CETA promotes machine control to UK equipment owners
By Murray Pollok11 November 2011
Four UK machine control and automation specialists - MOBA Mobile Automation UK, OnGrade, GKN Technik and Halomec - have formed the Construction Equipment Technology Alliance (CETA) to promote mobile control technology in the UK. Murray Pollok reports from the association's open days held at Uttoxeter racecourse in June.
It was the absence of a major UK construction show this year - the SED exhibition having been closed down - that prompted MOBA Mobile Automation's Alastair Brown and his counterparts at CETA to create a two-day event to demonstrate their latest machine control products.
The event, which attracted around 150 people over the two days, wasn't just about showing their latest designs, but part of a wider effort to encourage the take-up of machine control products in the UK construction market.
"The UK is seriously dragging its feet", says Mr Brown, who has been managing director of MOBA's UK subsidiary since it was formed last year, "In Scandinavia, 3D excavator control is on 85% of machines - in the UK it is the other way round." The same is true for paver levelling control systems, he says.
The four companies will "work to help develop each others' business, and to promote on-board plant automation systems", says Mr Brown, "All four members sell advanced technology that brings efficiency and safety improvements to mobile plant of all kinds."
Nick Ground, managing director of GKD Technik, another of the CETA companies - and who happens to be the current president of the UK's Construction Equipment Association (CEA) - tells IRN that the four companies working together "can do what we couldn't really do individually. We are like-minded technology companies coming together. CETA is about promoting technology - certainly the UK doesn't promote technology on site the way other countries do."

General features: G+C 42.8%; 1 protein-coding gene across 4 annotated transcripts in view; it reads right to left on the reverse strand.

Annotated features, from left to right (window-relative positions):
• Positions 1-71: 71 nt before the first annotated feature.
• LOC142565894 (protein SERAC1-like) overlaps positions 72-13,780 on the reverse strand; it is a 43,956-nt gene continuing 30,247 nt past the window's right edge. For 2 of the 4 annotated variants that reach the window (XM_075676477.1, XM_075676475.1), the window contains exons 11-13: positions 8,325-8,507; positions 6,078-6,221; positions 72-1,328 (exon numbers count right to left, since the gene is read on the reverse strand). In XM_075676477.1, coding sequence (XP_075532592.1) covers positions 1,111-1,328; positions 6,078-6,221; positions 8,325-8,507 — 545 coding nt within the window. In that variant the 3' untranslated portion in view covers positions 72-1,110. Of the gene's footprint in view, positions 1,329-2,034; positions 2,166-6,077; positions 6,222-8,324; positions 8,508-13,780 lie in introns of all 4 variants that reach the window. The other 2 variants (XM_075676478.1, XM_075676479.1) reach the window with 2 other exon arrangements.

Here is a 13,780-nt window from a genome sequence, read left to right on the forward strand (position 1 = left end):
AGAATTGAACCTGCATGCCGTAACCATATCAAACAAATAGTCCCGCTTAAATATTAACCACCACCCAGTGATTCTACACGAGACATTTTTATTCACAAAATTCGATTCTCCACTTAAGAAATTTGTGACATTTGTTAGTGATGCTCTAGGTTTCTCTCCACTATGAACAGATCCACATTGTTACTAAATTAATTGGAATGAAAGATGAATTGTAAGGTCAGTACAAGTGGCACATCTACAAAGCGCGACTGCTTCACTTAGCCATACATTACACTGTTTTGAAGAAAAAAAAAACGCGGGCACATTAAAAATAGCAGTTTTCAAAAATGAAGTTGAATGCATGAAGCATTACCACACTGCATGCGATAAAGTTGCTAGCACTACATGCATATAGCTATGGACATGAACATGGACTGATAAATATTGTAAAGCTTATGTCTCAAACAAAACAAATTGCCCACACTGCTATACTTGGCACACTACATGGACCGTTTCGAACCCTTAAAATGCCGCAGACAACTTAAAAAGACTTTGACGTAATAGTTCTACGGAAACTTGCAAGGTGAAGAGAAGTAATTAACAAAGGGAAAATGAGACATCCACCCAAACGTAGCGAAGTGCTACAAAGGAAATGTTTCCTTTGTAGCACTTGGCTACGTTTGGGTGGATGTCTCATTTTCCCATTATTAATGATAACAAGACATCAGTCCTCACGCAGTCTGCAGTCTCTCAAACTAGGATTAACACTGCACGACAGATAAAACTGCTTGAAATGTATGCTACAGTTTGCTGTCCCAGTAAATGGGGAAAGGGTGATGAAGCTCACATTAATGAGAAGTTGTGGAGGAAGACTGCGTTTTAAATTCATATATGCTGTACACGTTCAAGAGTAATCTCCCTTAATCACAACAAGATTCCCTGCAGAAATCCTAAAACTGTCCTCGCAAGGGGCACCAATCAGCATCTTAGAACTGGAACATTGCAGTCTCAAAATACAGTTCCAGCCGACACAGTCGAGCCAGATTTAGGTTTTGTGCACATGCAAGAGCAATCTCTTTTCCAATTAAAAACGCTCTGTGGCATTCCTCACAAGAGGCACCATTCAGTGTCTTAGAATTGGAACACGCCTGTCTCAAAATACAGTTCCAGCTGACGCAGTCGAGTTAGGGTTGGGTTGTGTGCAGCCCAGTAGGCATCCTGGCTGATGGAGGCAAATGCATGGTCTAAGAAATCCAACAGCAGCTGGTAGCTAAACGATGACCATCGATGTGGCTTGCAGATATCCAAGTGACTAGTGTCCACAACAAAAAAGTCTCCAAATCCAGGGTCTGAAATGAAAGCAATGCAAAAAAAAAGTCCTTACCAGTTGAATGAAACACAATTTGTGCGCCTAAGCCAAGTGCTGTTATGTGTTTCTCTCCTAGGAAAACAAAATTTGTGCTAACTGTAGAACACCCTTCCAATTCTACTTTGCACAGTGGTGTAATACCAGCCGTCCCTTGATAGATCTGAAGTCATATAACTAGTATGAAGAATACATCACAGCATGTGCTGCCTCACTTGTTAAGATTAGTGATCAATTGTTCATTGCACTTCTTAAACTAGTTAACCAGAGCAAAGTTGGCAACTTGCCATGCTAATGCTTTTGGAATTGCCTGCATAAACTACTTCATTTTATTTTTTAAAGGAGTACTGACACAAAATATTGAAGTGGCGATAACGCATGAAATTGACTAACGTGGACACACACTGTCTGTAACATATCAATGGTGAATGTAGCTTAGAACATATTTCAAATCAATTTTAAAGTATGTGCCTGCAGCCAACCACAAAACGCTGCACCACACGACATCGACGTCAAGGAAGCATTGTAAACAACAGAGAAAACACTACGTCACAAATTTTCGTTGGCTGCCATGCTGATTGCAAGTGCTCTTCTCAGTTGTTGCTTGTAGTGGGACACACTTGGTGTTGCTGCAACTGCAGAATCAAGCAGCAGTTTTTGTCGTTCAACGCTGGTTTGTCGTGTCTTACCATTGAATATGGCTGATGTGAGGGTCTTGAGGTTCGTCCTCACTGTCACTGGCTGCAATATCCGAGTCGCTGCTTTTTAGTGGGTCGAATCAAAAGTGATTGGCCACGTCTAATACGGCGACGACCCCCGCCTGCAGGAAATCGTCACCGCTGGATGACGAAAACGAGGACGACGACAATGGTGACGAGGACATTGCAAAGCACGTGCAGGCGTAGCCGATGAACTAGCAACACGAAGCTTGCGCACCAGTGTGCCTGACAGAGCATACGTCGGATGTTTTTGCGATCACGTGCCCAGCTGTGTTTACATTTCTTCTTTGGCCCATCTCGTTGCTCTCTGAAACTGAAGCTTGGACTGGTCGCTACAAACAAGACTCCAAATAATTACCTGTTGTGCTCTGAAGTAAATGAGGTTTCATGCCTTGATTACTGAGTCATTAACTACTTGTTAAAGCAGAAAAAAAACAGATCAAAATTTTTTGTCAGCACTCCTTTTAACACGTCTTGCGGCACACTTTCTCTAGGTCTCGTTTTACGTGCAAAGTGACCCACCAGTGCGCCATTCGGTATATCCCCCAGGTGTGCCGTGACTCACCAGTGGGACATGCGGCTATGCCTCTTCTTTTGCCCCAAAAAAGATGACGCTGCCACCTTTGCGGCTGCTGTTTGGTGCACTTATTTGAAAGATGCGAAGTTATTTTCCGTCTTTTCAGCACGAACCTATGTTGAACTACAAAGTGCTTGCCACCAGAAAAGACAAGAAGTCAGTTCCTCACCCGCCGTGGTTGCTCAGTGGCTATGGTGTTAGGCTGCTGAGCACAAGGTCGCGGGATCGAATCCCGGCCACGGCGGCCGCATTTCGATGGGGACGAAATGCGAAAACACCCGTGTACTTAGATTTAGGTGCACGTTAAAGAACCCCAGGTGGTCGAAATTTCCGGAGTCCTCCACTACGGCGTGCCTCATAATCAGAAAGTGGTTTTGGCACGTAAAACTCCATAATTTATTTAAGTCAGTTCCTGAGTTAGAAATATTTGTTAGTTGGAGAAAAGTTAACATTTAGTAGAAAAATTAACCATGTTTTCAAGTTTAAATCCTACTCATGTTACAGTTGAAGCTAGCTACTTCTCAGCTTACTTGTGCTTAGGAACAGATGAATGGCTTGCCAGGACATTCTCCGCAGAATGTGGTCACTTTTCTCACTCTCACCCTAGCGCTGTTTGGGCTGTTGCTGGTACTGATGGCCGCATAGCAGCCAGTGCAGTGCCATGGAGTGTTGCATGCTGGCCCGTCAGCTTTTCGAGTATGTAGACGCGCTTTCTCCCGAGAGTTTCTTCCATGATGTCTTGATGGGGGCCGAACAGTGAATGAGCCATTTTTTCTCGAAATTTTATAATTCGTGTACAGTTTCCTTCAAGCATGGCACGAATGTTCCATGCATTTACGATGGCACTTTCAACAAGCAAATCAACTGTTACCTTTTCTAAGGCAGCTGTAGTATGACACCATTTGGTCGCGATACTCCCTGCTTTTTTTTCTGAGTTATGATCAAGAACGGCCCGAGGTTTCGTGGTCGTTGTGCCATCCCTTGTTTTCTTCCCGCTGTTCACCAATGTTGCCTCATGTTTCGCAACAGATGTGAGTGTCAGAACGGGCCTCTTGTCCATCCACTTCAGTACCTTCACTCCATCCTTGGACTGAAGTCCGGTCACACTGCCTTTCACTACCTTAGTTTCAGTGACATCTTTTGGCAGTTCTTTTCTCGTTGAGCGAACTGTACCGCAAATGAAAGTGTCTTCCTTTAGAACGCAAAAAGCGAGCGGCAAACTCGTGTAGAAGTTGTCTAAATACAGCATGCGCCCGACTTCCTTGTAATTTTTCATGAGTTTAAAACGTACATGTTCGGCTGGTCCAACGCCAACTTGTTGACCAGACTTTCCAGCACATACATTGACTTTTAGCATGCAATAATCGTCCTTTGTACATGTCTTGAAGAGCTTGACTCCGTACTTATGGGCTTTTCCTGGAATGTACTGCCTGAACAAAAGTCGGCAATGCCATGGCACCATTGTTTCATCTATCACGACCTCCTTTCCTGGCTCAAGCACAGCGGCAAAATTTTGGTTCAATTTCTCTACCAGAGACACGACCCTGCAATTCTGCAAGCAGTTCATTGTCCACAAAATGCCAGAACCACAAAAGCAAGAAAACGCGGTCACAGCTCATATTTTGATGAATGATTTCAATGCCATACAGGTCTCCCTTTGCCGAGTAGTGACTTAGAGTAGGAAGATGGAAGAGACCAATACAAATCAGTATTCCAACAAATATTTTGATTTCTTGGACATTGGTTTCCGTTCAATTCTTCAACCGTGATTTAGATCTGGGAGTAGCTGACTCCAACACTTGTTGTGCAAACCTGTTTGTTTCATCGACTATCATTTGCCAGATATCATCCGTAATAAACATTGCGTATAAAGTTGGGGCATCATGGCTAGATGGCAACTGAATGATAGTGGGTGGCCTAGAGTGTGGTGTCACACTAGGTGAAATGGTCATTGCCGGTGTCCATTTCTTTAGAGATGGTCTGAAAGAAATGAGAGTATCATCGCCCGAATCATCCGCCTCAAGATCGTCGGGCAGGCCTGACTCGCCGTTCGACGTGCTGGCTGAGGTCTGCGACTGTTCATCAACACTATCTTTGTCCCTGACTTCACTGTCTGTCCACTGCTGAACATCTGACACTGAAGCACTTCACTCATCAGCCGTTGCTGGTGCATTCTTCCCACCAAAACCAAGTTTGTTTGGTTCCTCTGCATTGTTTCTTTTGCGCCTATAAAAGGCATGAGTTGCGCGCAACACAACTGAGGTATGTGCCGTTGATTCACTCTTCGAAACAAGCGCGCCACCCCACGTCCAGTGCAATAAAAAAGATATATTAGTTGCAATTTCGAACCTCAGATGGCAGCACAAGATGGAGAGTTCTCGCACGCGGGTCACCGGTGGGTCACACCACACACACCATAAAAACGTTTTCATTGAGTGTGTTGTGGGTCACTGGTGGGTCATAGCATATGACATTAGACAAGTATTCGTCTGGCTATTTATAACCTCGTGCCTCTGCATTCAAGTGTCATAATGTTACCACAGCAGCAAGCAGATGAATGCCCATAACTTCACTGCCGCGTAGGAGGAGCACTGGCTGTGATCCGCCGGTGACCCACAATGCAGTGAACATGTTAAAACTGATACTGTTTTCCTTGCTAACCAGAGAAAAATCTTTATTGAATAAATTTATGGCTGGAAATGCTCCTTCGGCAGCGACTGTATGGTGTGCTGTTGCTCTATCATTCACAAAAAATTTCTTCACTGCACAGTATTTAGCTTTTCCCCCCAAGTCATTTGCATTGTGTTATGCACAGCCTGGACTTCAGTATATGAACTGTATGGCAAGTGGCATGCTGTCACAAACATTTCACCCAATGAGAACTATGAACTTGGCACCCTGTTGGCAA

Among the four companies there is some overlap on products, but they are generally focusing on different but complementary technologies. These include 2D/3D excavator control systems, weighing devices, safety products such as proximity alarms, incline warning systems and overload monitors, and other specialist products such as automatic lubrication systems and safety cameras.
Although CETA is an alliance for the UK only - and one that is open to recruiting other members in the future - its promotion of technology to increase productivity, quality and safety has relevance for all markets.
All four companies demonstrated new technology during the open days. GKD Technik managing director, Nick Ground, tells IRN that "our product focus is on safety, monitoring and control, principally for excavators because they are quite regulated for lifting or under site based regulations."
In the spotlight at Uttoxeter was a new Incline Alert for mini and micro excavators that is designed to protect users, particularly inexperienced ones, from overturning the machines. It allows owners and users to input pre-set slope limits depending on the make and model.
"It protects the operator and the owner, especially for machines rented to the DIY sector with inexperienced operators", said Mr Ground. It will cost around £500 per machine (that's the price for a low volume order) and it takes just an hour to fit.